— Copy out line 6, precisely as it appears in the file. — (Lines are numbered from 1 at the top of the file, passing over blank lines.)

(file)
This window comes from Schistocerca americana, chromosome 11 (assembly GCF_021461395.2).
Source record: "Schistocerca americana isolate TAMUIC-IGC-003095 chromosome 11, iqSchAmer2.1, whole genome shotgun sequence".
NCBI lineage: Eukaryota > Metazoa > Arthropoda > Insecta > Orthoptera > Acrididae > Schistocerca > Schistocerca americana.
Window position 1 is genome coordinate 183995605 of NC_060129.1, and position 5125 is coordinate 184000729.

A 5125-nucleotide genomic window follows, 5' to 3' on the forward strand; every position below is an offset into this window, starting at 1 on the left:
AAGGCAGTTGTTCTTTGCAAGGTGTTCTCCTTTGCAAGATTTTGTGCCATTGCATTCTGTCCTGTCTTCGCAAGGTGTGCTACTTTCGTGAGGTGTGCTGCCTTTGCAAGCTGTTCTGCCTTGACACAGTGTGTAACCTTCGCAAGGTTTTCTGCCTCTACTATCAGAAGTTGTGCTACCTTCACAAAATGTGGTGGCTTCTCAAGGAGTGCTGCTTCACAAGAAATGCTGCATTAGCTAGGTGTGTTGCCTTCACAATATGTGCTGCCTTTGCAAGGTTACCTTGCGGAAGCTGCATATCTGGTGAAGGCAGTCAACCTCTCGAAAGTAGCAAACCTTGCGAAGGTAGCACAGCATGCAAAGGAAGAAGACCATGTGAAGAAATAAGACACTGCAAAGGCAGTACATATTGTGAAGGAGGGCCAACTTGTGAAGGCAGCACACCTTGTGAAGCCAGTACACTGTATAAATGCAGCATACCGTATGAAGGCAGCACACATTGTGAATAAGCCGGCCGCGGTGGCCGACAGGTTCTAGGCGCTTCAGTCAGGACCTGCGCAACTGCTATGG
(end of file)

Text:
AAGGCAGTTGTTCTTTGCAAGGTGTTCTCCTTTGCAAGATTTTGTGCCATTGCATTCTGTCCTGTCTTCGCAAGGTGTGCTACTTTCGTGAGGTGTGCTGCCTTTGCAAGCTGTTCTGCCTTGACACAGTGTGTAACCTTCGCAAGGTTTTCTGCCTCTACTATCAGAAGTTGTGCTACCTTCACAAAATGTGGTGGCTTCTCAAGGAGTGCTGCTTCACAAGAAATGCTGCATTAGCTAGGTGTGTTGCCTTCACAATATGTGCTGCCTTTGCAAGGTTACCTTGCGGAAGCTGCATATCTGGTGAAGGCAGTCAACCTCTCGAAAGTAGCAAACCTTGCGAAGGTAGCACAGCATGCAAAGGAAGAAGACCATGTGAAGAAATAAGACACTGCAAAGGCAGTACATATTGTGAAGGAGGGCCAACTTGTGAAGGCAGCACACCTTGTGAAGCCAGTACACTGTATAAATGCAGCATACCGTATGAAGGCAGCACACATTGTGAATAAGCCGGCCGCGGTGGCCGACAGGTTCTAGGCGCTTCAGTCAGGACCTGCGCAACTGCTATGG